Sunday, August 4, 2013

Roasted Red Pepper and Capers Salad

Italian red pepper salad

I'm going to let you in on a little secret. My life is not 100% organic. Nor is it 100% chilled-out-mellow, though I do aspire to reduce my stress levels via regular exercise, yoga, tea and dark chocolate. (Especially tea. And dark chocolate.) To me, living a sustainable life is about living in a way that's sustainable - and not just in terms of the environment. It has to be an approach - a process - to living that I can maintain - changes that I can keep up with no matter how tired I am or where I am in the world.  

Things I can sustain, that make me a better, healthier person.

So no, I don't always eat organic food.
I try, and that's what we should all aspire to, as it's better for our bodies and for the environment. But non-organic broccoli or red peppers or cherries are far from evil. They're not the ideal, but we don't live in an ideal world, do we? We live in a world where sometimes the difference in price between organic and non-organic seems worth it - and other times we just really want some mangoes, dammit, so who cares? We live in a world where stuff gets shipped from across the planet - even organic stuff - so we have to decide not just what looks appealing, or how it's been grown, or what we can afford, but whether or not its local or even regional.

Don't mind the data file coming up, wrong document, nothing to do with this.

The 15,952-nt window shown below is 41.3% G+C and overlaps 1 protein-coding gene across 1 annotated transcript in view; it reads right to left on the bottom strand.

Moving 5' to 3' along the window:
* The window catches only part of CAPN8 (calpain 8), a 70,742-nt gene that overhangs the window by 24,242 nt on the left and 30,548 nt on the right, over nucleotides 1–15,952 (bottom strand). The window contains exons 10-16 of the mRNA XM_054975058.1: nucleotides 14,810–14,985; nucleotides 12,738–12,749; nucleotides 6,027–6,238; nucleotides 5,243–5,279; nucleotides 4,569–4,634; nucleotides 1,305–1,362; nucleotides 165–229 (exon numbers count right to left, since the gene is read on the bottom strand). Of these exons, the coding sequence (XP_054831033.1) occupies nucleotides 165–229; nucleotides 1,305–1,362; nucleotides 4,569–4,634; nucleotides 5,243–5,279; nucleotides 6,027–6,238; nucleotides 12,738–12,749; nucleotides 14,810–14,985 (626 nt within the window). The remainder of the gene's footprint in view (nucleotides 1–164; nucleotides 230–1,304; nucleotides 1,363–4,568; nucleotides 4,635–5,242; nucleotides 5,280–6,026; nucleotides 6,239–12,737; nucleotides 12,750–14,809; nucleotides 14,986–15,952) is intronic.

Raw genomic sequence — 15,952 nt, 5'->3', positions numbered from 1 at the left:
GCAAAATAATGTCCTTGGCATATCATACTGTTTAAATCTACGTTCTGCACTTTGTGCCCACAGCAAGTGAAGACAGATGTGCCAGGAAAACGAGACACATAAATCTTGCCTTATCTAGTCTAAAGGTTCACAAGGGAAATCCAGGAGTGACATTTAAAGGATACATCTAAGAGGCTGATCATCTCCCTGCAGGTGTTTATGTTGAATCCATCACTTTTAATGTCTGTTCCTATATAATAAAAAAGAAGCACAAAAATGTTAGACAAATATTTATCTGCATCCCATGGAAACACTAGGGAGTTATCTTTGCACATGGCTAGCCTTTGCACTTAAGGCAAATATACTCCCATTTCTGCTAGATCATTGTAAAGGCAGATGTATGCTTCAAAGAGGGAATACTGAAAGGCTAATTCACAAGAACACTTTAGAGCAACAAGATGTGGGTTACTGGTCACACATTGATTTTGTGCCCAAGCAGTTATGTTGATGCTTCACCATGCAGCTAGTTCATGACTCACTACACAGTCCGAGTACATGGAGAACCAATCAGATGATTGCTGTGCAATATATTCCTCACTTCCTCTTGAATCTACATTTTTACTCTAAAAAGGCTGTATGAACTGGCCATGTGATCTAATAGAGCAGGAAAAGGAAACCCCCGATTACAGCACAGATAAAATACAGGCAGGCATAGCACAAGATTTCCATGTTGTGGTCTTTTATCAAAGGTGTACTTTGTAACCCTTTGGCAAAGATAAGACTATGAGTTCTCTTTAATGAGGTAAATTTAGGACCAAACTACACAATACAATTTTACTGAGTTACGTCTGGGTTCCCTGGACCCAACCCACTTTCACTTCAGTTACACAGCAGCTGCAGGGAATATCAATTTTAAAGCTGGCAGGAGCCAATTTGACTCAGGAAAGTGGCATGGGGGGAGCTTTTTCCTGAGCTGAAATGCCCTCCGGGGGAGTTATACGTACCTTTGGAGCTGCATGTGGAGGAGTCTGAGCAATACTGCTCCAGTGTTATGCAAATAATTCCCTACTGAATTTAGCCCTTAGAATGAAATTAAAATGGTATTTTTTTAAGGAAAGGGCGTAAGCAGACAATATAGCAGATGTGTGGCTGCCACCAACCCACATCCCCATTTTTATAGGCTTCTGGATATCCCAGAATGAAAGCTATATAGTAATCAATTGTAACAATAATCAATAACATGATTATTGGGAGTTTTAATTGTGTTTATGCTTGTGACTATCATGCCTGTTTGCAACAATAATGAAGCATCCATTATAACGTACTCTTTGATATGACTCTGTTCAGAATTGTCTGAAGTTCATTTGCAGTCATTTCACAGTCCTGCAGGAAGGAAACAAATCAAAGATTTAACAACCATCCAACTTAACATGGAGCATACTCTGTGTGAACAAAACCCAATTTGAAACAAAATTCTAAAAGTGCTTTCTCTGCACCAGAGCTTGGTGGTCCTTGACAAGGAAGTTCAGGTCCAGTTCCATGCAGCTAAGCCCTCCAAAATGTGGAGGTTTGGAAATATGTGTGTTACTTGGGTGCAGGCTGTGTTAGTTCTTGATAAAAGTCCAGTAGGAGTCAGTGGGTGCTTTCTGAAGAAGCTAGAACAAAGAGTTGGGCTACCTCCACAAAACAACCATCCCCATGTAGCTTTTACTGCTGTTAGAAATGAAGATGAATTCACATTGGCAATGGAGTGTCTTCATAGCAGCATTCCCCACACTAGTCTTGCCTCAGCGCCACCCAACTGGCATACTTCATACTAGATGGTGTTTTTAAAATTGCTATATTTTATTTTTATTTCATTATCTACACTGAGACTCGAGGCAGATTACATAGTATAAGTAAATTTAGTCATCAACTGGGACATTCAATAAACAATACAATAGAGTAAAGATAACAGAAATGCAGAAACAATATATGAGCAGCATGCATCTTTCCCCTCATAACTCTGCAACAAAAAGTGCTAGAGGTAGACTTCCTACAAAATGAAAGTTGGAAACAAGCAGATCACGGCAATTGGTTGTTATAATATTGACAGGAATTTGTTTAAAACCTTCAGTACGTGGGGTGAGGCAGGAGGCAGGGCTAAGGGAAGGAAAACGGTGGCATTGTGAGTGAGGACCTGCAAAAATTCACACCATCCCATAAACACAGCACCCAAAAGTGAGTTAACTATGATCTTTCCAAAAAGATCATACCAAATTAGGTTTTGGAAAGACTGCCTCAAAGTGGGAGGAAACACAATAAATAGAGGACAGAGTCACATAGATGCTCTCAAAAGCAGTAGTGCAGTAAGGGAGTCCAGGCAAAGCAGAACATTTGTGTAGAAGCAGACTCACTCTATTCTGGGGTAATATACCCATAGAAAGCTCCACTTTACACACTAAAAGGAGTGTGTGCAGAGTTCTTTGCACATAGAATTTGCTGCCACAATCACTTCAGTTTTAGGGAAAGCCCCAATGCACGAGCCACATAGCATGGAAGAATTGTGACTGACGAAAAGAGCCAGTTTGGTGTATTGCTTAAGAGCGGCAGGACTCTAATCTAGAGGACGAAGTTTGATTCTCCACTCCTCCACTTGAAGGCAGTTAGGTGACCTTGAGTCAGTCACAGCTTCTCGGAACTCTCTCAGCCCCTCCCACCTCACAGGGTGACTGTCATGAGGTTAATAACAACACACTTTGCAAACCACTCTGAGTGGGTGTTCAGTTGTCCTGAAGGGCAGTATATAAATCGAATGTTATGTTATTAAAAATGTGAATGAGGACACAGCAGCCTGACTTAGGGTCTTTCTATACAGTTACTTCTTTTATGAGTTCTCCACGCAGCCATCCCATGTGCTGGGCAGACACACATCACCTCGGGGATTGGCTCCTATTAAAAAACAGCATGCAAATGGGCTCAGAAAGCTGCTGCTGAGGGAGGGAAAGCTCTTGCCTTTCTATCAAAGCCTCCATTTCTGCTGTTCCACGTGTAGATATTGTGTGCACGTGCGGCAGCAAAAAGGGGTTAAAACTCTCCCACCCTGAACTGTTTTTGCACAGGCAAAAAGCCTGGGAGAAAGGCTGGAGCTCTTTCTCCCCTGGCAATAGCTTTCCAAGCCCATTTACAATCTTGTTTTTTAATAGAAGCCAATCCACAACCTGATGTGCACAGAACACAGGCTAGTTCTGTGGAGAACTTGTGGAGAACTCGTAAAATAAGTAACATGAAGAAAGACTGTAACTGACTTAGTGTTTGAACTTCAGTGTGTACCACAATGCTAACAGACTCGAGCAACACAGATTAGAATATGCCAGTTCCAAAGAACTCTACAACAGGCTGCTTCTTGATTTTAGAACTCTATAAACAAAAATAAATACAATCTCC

Shit. That's a lot of thinking, for one apple. 

So here's my thinking process:
  1. Is it contribute to a healthy, varied diet? Yes? Continue.
  2. Is it fresh? Yes? Continue.
  3. Is it in-season (here, not Bolivia) and/or reasonably local? Yes? Continue.
  4. Is it organic? Yes? Woo hoo!!
At stages 1-2, a 'no' means I put it back down. At stages 3-4, a 'no' means I'll think a little more about it ... I'll consider how much I really, really want eggplant today or what the price difference is between organic and non-organic. I'm often willing to pay almost double for organic, but it depends on how they look and how leafy they are. (I almost always go organic on leafy stuff).

The fact is, I make my choices there while I'm looking at the produce, rather than in advance. I have my ideals, but I also need to keep it real.

All in all, this is a really long-winded way of saying - do your best. It's ok.
Have some salad.
Amanda xx

roasted red pepper salad

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Roasted Red Pepper and Capers Salad
adapted from one of my fave Italian cookbooks, Italian Country Cooking
serves 6

Red peppers - here in Australia, known as red capsicums. They burst with flavour, colour, crispness and vitamin C, and sometimes (let's be honest) they burst the bank, too. One of our local fruit and veggie vendors sells 4-packs of use-now red peppers for less than $2, and even though they aren't organic I just can't resist them. They're in perfect condition, save a blemish or two, and I can roast them up the same day, tuck them in olive oil in the fridge, and use them when I need them over the next week or two. This is my current favourite recipe, simple but versatile. Eat on its own, with flatbreads or bread, use as a topping for pizza.